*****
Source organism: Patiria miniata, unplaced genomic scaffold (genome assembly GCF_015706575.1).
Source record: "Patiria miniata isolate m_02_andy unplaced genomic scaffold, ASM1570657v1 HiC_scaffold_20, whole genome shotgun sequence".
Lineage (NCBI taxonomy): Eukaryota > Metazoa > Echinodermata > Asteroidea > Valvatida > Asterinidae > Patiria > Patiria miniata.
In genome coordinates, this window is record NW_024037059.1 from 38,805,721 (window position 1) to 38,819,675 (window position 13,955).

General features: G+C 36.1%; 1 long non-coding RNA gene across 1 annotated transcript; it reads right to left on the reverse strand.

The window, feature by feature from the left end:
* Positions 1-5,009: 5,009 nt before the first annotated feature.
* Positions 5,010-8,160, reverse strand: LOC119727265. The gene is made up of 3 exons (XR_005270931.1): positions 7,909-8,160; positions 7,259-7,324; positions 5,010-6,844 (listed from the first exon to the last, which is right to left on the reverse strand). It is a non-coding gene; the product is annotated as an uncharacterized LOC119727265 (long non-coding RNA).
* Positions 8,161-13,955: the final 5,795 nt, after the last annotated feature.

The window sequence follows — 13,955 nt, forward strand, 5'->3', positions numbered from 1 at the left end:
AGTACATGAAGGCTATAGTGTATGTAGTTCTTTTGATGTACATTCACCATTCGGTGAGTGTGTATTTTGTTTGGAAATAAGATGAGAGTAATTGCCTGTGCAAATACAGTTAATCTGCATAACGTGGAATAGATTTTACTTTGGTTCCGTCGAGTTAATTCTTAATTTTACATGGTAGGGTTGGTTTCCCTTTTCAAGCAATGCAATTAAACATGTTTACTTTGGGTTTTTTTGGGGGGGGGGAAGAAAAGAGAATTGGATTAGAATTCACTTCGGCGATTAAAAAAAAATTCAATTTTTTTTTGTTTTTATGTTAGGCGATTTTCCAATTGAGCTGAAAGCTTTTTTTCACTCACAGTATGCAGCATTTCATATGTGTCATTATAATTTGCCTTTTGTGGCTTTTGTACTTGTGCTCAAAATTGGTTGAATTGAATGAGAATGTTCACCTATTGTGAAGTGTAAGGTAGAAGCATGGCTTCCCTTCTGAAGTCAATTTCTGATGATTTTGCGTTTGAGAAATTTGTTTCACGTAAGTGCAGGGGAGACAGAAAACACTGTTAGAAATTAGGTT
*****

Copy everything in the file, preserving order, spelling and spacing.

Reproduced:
Source organism: Patiria miniata, unplaced genomic scaffold (genome assembly GCF_015706575.1).
Source record: "Patiria miniata isolate m_02_andy unplaced genomic scaffold, ASM1570657v1 HiC_scaffold_20, whole genome shotgun sequence".
Lineage (NCBI taxonomy): Eukaryota > Metazoa > Echinodermata > Asteroidea > Valvatida > Asterinidae > Patiria > Patiria miniata.
In genome coordinates, this window is record NW_024037059.1 from 38,805,721 (window position 1) to 38,819,675 (window position 13,955).

General features: G+C 36.1%; 1 long non-coding RNA gene across 1 annotated transcript; it reads right to left on the reverse strand.

The window, feature by feature from the left end:
* Positions 1-5,009: 5,009 nt before the first annotated feature.
* Positions 5,010-8,160, reverse strand: LOC119727265. The gene is made up of 3 exons (XR_005270931.1): positions 7,909-8,160; positions 7,259-7,324; positions 5,010-6,844 (listed from the first exon to the last, which is right to left on the reverse strand). It is a non-coding gene; the product is annotated as an uncharacterized LOC119727265 (long non-coding RNA).
* Positions 8,161-13,955: the final 5,795 nt, after the last annotated feature.

The window sequence follows — 13,955 nt, forward strand, 5'->3', positions numbered from 1 at the left end:
AGTACATGAAGGCTATAGTGTATGTAGTTCTTTTGATGTACATTCACCATTCGGTGAGTGTGTATTTTGTTTGGAAATAAGATGAGAGTAATTGCCTGTGCAAATACAGTTAATCTGCATAACGTGGAATAGATTTTACTTTGGTTCCGTCGAGTTAATTCTTAATTTTACATGGTAGGGTTGGTTTCCCTTTTCAAGCAATGCAATTAAACATGTTTACTTTGGGTTTTTTTGGGGGGGGGGAAGAAAAGAGAATTGGATTAGAATTCACTTCGGCGATTAAAAAAAAATTCAATTTTTTTTTGTTTTTATGTTAGGCGATTTTCCAATTGAGCTGAAAGCTTTTTTTCACTCACAGTATGCAGCATTTCATATGTGTCATTATAATTTGCCTTTTGTGGCTTTTGTACTTGTGCTCAAAATTGGTTGAATTGAATGAGAATGTTCACCTATTGTGAAGTGTAAGGTAGAAGCATGGCTTCCCTTCTGAAGTCAATTTCTGATGATTTTGCGTTTGAGAAATTTGTTTCACGTAAGTGCAGGGGAGACAGAAAACACTGTTAGAAATTAGGTT